Robert Nichols

Here you will find the Long Poem The Prophetic Bard's Oration: From A Faun's Holiday of poet Robert Nichols

The Prophetic Bard's Oration: From A Faun's Holiday

'Be warned! I feel the world grow old, 
And off Olympus fades the gold 
Of the simple passionate sun; 
And the Gods wither one by one; 
Proud-eyed Apollo's bow is broken, 
And throned Zeus nods nor may be woken 
But by the song of spirits seven 
Quiring in the midnight heaven 
Of a new world no more forlorn, 
Sith unto it a Babe is born, 
That in a propped, thatched stable lies, 
While with darkling, reverent eyes 
Dusky Emperors, coifed in gold, 
Kneel mid the rushy mire, and hold 
Caskets of rubies, urns of myrrh, 
Whose fumes enwrap the thurifer 
And coil toward the high dim rafters 
Where, with lutes and warbling laughters, 
Clustered cherubs of rainbow feather, 
Fanning the fragrant air together, 
Flit in jubilant holy glee, 
And make heavenly minstrelsy 
To the Child their Sun, whose flow 
Bathes them His cloudlets from below . . . . 
Long shall this chimed accord be heard, 
Yet all earth hushed to His first word: 
Then shall be seen Apollo's car 
Blaze headlong like a banished star; 
And the Queen of heavenly Loves 
Dragged downward by her dying doves; 
Vulcan, spun on a wheel, shall track 
The circle of the zodiac; 
Silver Artemis be lost,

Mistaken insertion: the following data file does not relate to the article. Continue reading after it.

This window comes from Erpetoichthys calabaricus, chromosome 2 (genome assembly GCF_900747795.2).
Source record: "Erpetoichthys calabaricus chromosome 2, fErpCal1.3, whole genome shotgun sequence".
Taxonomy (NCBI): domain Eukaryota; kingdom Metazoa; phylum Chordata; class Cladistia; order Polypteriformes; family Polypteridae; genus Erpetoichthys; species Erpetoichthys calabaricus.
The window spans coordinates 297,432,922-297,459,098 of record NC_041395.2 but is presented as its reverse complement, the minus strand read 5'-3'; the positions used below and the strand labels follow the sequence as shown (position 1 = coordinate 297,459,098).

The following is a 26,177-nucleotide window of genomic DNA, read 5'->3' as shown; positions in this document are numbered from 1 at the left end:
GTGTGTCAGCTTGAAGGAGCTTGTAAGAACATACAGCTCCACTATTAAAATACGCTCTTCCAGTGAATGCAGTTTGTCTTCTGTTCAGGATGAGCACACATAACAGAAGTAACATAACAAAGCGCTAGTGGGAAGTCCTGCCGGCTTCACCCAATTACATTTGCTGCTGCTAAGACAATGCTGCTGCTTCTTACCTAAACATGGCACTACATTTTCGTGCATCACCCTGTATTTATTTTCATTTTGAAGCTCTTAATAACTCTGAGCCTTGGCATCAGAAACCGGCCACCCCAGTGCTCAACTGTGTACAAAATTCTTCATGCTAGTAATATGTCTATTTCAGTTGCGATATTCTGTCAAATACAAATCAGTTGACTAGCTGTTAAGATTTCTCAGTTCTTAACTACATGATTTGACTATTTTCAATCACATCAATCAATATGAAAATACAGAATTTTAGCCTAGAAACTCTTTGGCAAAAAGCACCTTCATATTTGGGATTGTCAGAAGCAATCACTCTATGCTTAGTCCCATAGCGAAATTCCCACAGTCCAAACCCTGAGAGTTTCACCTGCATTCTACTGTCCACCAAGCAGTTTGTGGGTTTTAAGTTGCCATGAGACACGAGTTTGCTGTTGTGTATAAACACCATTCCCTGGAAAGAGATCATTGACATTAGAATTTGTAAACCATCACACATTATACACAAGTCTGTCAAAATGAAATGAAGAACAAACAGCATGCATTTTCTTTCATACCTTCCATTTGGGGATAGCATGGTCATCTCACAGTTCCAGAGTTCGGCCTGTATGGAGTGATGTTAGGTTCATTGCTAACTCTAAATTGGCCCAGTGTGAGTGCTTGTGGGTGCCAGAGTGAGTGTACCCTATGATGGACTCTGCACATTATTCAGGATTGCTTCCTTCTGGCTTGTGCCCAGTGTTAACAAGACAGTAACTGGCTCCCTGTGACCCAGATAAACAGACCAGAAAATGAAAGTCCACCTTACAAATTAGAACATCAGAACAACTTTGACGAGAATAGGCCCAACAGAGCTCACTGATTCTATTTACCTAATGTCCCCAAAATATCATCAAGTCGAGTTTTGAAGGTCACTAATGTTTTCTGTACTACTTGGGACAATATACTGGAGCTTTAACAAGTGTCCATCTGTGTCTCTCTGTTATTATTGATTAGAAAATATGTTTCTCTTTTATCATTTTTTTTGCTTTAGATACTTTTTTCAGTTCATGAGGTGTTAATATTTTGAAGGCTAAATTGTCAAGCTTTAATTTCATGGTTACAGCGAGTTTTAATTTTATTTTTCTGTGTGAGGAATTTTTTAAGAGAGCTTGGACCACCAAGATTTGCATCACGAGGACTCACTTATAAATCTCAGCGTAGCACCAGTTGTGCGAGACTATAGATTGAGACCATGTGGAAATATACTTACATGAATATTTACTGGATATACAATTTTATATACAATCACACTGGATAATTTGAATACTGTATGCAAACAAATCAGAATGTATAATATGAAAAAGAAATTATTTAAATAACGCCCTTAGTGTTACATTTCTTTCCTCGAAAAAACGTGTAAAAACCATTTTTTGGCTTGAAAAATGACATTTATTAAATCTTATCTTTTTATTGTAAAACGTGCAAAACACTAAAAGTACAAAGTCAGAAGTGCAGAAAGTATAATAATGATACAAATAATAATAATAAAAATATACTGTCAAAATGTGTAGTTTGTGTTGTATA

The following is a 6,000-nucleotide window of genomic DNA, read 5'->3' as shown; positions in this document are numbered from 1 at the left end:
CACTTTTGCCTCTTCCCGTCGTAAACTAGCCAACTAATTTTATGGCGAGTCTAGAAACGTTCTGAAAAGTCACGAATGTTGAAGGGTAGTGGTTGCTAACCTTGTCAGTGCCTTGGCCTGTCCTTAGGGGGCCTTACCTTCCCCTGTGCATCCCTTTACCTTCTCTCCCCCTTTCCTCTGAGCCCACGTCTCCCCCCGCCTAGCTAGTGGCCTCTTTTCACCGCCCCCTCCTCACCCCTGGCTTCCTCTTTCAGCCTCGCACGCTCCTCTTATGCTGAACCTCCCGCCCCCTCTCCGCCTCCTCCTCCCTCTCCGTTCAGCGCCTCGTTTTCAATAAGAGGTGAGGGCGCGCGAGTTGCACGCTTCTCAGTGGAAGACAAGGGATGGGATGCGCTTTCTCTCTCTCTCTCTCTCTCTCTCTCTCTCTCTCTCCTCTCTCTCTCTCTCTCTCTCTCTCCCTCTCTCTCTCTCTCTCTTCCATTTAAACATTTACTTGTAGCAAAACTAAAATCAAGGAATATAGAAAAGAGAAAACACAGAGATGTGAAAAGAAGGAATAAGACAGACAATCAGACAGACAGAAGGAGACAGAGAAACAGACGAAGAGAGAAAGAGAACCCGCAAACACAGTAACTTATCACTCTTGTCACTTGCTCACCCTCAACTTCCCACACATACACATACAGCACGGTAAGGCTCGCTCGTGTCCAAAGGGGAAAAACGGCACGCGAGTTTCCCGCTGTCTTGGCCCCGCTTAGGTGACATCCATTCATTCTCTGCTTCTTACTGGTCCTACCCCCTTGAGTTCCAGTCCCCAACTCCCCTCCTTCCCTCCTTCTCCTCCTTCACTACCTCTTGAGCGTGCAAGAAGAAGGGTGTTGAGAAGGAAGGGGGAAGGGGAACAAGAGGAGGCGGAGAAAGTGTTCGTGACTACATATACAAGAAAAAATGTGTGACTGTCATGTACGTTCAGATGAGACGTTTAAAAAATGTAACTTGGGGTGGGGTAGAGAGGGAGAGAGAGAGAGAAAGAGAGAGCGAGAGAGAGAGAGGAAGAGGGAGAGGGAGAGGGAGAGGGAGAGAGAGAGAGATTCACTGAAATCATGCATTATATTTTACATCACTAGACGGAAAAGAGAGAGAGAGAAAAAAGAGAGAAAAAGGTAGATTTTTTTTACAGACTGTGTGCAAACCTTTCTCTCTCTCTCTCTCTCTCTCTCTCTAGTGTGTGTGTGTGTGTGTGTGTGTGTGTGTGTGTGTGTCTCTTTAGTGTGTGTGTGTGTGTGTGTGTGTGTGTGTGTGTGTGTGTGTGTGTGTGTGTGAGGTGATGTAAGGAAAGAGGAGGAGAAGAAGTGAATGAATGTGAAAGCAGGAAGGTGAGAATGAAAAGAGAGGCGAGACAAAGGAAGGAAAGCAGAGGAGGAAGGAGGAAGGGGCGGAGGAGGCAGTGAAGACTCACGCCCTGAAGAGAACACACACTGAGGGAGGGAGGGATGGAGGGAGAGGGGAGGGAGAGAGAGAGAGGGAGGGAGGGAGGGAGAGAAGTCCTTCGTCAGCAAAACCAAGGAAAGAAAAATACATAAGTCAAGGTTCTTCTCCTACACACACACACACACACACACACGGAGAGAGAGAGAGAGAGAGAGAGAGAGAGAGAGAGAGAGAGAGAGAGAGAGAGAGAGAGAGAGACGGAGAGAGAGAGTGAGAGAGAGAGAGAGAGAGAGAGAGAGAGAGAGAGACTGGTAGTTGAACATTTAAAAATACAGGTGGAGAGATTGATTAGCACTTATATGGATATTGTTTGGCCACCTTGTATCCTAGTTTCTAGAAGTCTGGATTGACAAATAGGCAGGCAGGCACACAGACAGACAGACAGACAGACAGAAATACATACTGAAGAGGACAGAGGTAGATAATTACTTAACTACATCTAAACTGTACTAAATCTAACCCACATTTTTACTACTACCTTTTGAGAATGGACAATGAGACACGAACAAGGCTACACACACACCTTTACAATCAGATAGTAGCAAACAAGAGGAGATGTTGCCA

To the polar blizzards tossed; 
Heaven shall curdle as with blood; 
The sun be swallowed in the flood; 
The universe be silent save 
For the low drone of winds that lave 
The shadowed great world's ashen sides 
As through the rustling void she glides. 
Then shall there be a whisper heard 
Of the Grave's Secret and its Word, 
Where in black silence none shall cry 
Save those who, dead-affrighted, spy 
How from the murmurous graveyeards creep 
The figures of eternal sleep. 
Last: when 'tis light men shall behold, 
Beyond the crags, a flower of gold 
Blossoming in a golden haze, 
And, while they guess Zeus' halls now blaze, 
Shall in the blossom's heart descry 
The saints of a new hierarchy! ' 

He ceased . . . and in the morning sky 
Zeus' anger threatened murmurously. 
I sped away. The lightning's sword 
Stabbed on the forest. But the word 
Abides with me. I feel its power 
Most darkly in the twilit hour, 
When Night's eternal shadow, cast 
Over earth hushed and pale and vast, 
Darkly foretells the soundless Night 
In which this orb, so green, so bright, 
Now spins, and which shall compass her 
When on her rondure nought shall stir 
But snow-whorls which the wind shall roll 
From the Equator to the Pole . . . . 
For everlastingly there is 
Something Beyond, Behind: I wis 
All Gods are haunted, and there clings, 
As hounds behind fled sheep, the things 
Beyond the Universe's ken: 
Gods haunt the Half-Gods, Half-Gods men, 
And Man the brute. Gods, born of Night 
Feel a blacker appetite 
Gape to devour them; Half-Gods dread 
But jealous Gods; and mere men tread 
Warily lest a Half-God rise 
And loose on them from empty skies 
Amazement, thunder, stark affright, 
Famine and sudden War's thick night, 
In which loud Furies hunt the Pities 
Through smoke above wrecked, flaming cities. 

For Pan, the Unknown God, rules all. 
He shall outlive the funeral, 
Change, and decay, of many Gods, 
Until he, too, lets fall his rods 
Of viewless power upon that minute 
When Universe cowers at Infinite!